JAIC 1987, Volume 26, Number 2, Article 5 (pp. 121 to 129)
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Journal of the American Institute for Conservation
JAIC 1987, Volume 26, Number 2, Article 5 (pp. 121 to 129)


Ann Cordy Deegan


The ingredients found in Cowles's process present challenges to conservators. Copper, zinc, mercury, and aluminum were used and, if retained, could yield false positives in laboratory tests for dye mordants. Although no lead was said to be in the solutions there may be other irritants present requiring care in handling. Gelatine or glycerine that provided water-repellency also may hold dirt on the fabric creating additional conservation work. The olive oil soap could also produce a tacky surface and lend an oleophilic nature to the fabric increasing oil stain retention.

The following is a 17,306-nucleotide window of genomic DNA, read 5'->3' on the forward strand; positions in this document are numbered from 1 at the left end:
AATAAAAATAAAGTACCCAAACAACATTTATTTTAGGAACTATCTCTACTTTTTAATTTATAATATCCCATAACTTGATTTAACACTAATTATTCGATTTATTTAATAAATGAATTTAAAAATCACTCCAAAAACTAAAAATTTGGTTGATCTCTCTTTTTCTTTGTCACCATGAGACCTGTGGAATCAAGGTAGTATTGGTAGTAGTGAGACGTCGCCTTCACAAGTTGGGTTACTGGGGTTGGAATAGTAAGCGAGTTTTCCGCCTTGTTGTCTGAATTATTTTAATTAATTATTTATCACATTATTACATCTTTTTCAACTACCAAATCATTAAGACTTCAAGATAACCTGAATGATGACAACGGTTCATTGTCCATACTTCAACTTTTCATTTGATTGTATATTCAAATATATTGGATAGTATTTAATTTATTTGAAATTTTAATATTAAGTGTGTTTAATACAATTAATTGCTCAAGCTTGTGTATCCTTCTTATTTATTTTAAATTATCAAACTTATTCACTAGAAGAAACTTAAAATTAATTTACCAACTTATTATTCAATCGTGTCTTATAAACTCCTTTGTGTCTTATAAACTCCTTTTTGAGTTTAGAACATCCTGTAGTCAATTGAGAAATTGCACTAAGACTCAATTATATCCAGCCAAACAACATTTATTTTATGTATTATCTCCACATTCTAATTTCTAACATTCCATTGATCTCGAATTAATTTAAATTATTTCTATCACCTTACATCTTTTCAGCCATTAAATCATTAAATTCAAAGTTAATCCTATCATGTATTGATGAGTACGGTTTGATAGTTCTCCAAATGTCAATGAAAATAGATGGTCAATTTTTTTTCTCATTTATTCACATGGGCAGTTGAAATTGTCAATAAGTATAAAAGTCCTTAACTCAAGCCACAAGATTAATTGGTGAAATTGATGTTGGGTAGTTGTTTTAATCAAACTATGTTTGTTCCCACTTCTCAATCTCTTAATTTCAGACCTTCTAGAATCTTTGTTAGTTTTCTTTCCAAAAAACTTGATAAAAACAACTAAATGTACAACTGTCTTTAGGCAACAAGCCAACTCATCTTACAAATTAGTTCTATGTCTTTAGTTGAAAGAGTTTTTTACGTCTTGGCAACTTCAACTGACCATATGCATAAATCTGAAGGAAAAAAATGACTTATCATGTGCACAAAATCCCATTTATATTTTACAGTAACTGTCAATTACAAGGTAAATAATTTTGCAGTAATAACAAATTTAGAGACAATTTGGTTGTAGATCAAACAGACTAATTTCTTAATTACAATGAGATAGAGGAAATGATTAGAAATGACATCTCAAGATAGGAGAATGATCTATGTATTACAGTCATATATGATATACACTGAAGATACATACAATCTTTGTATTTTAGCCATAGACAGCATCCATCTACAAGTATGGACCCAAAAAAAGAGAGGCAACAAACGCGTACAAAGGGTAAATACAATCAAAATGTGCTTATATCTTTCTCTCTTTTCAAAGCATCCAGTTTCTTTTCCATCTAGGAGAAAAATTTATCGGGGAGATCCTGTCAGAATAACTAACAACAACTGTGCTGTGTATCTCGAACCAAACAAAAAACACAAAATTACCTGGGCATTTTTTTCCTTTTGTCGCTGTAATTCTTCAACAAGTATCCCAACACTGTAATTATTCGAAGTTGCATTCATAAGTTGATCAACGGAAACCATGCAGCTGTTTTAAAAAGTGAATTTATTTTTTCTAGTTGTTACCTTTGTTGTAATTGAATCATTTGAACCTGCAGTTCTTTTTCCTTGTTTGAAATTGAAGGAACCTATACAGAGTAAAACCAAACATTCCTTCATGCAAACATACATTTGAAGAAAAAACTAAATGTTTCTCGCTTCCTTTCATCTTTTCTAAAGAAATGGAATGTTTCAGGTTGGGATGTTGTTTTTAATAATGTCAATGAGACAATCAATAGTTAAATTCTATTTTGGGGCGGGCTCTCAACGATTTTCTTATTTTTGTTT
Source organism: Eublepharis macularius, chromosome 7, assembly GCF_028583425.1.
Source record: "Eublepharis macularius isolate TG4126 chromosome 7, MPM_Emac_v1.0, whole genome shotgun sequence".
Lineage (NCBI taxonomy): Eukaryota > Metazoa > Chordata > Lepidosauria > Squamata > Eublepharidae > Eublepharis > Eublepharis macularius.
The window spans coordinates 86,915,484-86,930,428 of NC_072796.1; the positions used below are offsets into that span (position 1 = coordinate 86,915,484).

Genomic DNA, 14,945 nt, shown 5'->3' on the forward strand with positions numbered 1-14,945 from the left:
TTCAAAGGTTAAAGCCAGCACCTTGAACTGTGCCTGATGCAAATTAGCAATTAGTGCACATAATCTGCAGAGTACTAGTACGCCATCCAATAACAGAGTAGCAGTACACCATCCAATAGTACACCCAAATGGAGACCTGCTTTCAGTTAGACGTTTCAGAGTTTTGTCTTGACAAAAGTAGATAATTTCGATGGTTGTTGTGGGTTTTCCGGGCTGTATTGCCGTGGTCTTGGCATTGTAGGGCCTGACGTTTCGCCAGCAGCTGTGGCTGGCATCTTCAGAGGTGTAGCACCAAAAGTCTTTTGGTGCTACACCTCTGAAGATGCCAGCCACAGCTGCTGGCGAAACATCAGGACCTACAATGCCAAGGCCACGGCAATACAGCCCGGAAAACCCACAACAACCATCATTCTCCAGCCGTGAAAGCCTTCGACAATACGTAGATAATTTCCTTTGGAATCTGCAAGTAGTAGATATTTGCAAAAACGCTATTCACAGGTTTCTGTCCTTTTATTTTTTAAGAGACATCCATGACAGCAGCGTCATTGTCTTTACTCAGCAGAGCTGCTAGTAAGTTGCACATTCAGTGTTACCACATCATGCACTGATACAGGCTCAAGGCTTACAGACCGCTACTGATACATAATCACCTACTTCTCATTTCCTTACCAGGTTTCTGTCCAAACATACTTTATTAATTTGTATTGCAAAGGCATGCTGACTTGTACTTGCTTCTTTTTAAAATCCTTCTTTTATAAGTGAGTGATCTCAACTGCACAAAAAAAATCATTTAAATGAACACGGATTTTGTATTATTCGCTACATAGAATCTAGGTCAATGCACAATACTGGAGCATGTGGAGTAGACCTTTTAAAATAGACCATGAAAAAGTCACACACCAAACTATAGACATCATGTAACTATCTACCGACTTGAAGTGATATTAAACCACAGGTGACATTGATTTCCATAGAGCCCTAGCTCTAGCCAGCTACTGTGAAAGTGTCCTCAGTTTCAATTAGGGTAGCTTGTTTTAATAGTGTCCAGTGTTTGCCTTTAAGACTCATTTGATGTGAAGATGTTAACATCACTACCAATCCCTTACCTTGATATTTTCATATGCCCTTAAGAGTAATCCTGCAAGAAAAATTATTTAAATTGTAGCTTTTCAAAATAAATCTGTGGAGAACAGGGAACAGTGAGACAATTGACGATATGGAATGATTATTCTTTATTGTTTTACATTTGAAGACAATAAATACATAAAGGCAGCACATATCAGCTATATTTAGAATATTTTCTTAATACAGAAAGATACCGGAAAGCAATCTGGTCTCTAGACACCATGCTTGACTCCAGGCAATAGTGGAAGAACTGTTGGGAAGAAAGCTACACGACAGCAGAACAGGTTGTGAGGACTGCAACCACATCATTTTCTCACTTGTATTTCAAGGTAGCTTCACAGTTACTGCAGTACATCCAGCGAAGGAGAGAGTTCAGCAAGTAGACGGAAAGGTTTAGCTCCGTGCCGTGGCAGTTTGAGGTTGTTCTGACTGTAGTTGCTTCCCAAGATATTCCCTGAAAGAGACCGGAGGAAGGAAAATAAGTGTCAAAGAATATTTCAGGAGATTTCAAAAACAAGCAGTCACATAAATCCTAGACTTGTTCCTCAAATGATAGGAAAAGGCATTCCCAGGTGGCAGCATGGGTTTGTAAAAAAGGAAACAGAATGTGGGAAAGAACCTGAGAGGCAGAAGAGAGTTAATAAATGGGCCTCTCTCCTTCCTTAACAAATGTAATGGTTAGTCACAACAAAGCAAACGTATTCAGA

Cowles's-treated garments can be identified by sleeve markings. These are most likely to be Civil War surplus items. Fabric treated with Cowles's solution and then made into garments will have no markings but would include the 1872 style of uniform since this process was applied from 1869 to 1876. Civil War surplus tents or those made during this era may also have been exposed.

Cowles's process proved to be effective as a moth and water-repellent product. Moths either were killed or made sluggish by the compounds. Water was repelled but on saturation allowed penetration (not waterproof). Mildewproofing tests were limited and provide less proof of actual success. Changes in hand and appearance were minimal with Cowles's treatment but if wool garments are wet cleaned they may show color change and possible stain spread. Conservationists planning to use wet cleaning should be cautious when dealing with items suspected or identified as Cowles's-treated. Any conservation treatment that may solubilize ingredients in the Cowles recipe should be considered carefully prior to treatment as irreplaceable historical evidence may be removed.

Copyright 1987 American Institute of Historic and Artistic Works